Obedience Training for dogs
Obedience Training for dogs appears to be the only dog training that today's generations of dog trainers know. So no surprise that it also is the only dog training that dog owners know and apply.
What is Obedience Training?
By its very name, all forms of Obedience Training comprise an element of lure or reward, or force or fear to get the dog "obedient", as well as some form of punishment for "disobedience" - whether the punishment is to withhold the lure or reward, or to jerk on the leash, or to raise the arm in a threatening way, or whatever else. When you expect the dog to be "obedient" then you must have some form of punishment when the dog is not.
The dog trainers who believe they are the good ones use only lure and/or reward, and the other dog trainers who also believe they are the good ones, and that only they can effectively train dogs, they use force and/or fear in addition to lure and/or reward.
What are the problems with Obedience Training?
There are many problems with Obedience Training, but the most striking problem is: When you use any form of Obedience Training, the dog behaves "well" only while you are there (if at all). This is because only when you are there with the dog, you can use lure or reward, or force or fear to get the dog to do what you want - or to stop doing something you don't want. And because the dog is aware that only when you are in an arm's reach of the dog, you can use some form of punishment when the dog does not meet your expectations.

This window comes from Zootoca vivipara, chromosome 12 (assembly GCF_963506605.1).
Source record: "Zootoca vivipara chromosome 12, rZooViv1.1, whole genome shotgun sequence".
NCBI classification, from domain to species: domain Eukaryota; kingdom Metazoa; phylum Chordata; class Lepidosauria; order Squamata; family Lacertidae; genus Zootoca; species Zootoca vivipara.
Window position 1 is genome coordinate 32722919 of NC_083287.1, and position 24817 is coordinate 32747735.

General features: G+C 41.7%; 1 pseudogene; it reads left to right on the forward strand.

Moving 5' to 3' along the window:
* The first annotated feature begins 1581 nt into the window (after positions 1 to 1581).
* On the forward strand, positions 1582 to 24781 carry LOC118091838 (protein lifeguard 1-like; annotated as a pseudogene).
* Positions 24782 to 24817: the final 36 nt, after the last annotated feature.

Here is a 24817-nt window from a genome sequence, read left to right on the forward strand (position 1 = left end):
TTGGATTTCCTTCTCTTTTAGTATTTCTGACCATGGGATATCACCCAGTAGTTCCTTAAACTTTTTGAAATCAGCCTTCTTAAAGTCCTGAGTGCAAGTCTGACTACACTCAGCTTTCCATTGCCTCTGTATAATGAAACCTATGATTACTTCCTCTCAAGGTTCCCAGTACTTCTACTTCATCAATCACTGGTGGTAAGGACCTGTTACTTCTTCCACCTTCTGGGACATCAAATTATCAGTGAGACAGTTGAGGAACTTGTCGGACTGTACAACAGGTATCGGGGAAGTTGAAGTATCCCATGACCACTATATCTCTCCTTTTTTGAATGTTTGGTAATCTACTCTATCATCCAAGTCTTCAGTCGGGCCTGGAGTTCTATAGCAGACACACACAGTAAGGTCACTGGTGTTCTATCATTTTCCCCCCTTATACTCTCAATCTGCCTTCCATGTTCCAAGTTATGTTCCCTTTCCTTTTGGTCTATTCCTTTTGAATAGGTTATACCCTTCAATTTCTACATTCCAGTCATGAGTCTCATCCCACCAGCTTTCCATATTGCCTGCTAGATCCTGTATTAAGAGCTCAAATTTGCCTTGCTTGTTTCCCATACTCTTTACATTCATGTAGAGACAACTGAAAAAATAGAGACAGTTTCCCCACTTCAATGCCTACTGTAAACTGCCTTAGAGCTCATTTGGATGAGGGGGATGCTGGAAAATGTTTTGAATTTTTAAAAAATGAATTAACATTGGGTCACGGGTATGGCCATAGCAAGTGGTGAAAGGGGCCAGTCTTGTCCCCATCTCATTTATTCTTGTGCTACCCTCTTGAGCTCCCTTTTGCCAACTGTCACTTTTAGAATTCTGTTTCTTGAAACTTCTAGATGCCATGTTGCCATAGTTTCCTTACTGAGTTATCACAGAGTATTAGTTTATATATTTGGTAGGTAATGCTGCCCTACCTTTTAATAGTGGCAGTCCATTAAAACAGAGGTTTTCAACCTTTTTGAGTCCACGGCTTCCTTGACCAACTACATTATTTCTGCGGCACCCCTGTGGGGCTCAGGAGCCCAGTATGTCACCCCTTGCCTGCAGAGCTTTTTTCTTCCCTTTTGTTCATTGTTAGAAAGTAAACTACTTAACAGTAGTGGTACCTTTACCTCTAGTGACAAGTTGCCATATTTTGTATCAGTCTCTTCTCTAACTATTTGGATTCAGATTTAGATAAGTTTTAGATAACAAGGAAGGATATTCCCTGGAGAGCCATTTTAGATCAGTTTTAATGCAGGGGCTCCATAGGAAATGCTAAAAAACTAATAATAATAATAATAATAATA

Again the punishment may just be that you withhold the lure or reward, but you can't do that either when you aren't with the dog. And so whenever you aren't around (you are at work or grocery shopping, or taking the kids to school or the grandma to the doctor, or whatever), the dog is very much aware that neither (s)he can hope to get a treat, nor (s)he has to fear your use of force.
What are the consequences of Obedience Training?
The consequences of this biggest flaw of Obedience Training are manifold: from plain "potty accidents" to destroyed furniture at home, from running off and not coming when called to attacking children or the postman or anyone else when outdoors.
While dog owners routinely notice the ramifications of Obedience Training in their own home (although they don't relate them to the form of training they chose to undertake), the ramifications that Obedience Training has for the society as a whole are on an entirely different level: The mauling of children and adults by dogs wouldn't happen if a) the dog owners are always with their dog (which obviously they can't), or b) the dog owners use Behavior Training far more than Obedience Training.
What is the alternative to Obedience Training?